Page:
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Tuesday, March 10, 2009

How Cambodian NGOs try to deviate from the beaten track of funding

For NGOs working in Cambodia and functioning with institutional funds, funding applications are a recurring pain and invariably a source of stress. “Of course there are advantages in relying on institutional funding, especially when your activities do not make people cry”, a NGO director explains, anonymously. The drawbacks are all the procedures we have to respect – and they are quite heavy: accountancy, the need to follow actions which give some visibility to institutional partners. And then, we have to adapt to the particular way they speak and follow their line of argument, which varies depending on the trend: defending democracy and the rule of law, gender equality... Sometimes I think that if did all things perfectly, as I should, I wouldn’t have any time to establish the missions for which I tried to raise funds.” Parallel to this chameleon method, initiatives appear and generate modest funds and act as a safety valve for Cambodian NGOs. Here is a non-exhaustive review of some of them.

The doctor who plays the cello
Since 2000, Beat Richner, a paediatrician and cellist, has been giving concerts in Siem Reap twice a week. The goal is to raise money for the Kantha Bopha hospitals, for Cambodian children. In 2008, he directly raised USD200, 000 with his concerts. Indirectly, they generated donations made by tourists after their stay in Cambodia. “In the end, the spin-off is equivalent to 5 to 7 million dollars per year”, Beat Richner says. The artist Beatocello, the stage name chosen by the doctor, constitutes a rather important part of the annual budget for the functioning of the NGO (34 million dollars) on top of which come contributions made by Cambodia and Switzerland, each of them bringing in 2 million dollars. Kantha Bopha hospitals do not benefit from institutional funds but mainly depend on private donations, usually equivalent to less than USD500... This year, Beat Richner thinks ahead of the effects of the economic crisis through a support campaign launched among 90,000 reference donors: he is asking for 20 Swiss Francs (i.e. slightly more than 17 dollars) to ensure the functioning of hospitals. He is also preparing a series of concerts in his home country.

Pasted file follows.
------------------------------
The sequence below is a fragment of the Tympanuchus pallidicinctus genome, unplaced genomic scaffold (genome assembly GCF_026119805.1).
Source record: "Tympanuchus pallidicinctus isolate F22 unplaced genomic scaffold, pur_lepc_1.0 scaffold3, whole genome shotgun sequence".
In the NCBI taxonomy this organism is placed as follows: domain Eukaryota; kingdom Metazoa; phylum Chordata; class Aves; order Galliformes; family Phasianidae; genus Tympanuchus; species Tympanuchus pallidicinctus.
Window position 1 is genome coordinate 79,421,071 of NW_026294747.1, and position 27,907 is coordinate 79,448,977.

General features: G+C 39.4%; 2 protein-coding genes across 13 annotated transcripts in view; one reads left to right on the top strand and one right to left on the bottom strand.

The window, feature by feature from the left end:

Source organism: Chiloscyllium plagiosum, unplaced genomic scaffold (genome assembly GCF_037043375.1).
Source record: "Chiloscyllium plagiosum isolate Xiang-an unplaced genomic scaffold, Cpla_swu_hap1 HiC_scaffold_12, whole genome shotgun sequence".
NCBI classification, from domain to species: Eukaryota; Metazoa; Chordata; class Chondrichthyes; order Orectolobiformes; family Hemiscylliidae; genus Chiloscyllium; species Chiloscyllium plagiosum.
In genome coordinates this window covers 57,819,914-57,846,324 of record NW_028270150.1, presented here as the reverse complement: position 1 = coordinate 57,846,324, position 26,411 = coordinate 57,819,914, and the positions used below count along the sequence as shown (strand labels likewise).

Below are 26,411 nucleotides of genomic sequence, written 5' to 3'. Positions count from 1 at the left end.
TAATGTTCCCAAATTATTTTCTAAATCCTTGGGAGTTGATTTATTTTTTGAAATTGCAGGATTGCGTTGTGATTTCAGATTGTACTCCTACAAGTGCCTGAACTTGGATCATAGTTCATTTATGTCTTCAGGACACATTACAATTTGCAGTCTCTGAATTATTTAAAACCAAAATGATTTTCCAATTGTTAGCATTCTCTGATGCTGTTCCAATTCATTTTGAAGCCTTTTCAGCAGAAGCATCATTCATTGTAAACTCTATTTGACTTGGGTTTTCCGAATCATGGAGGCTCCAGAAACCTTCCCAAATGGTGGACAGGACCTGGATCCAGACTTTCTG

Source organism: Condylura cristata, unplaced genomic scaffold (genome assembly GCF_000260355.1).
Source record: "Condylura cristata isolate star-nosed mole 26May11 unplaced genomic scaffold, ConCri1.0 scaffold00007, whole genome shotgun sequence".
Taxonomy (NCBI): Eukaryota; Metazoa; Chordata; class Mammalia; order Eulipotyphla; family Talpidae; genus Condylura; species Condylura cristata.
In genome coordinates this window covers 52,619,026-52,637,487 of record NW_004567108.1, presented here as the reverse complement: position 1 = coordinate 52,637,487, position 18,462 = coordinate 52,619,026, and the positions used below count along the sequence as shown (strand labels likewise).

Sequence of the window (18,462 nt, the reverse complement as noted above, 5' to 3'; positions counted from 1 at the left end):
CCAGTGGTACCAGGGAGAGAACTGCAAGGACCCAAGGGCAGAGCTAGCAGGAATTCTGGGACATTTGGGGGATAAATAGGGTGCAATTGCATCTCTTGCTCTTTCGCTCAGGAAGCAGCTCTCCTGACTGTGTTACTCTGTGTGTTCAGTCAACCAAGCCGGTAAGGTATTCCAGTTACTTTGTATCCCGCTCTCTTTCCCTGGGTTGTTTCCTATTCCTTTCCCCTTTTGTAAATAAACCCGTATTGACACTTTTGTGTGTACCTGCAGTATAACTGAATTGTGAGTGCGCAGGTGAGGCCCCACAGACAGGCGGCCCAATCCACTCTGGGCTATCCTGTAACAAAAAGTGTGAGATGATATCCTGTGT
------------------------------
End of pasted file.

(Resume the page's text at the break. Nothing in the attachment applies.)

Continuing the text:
Selling bricks to buy walls
Apart from functioning problems, some NGOs are faced with nasty surprises. The organisation Mith Samlanh received a bad blow when in May 2006 the landlord announced that he intended to sell. The NGO, which looks after nearly 2,200 street children every day and tries to rehabilitate them in the state school system, in their own families or in society with a job, did not have any interest in leaving the premises, located in a tourist area where many street children live and work, and where the organisation’s restaurant welcomes customers (70% are tourists), and gives the NGO a large audience and good visibility. Their decision was made: they had to buy. But there’s the snag: finding 3 million dollars. ANZ bank surely gives out loans, but the interest rate, now as high as 10%, is prohibitive. Kerri Manika, who is in charge of communication for the organisation, had the idea of launching a campaign to sell bricks painted by the children of Mith Samlanh. In exchange for 50 dollars, payable via the Internet, donors see their names on the brick, which is then put on top of others, painted with the names of other supporters of the NGO. The result is a beautiful multicoloured wall. The campaign brought in some 25,000 dollars in 2008, according to land campaign fundraising manager Penny Tynan.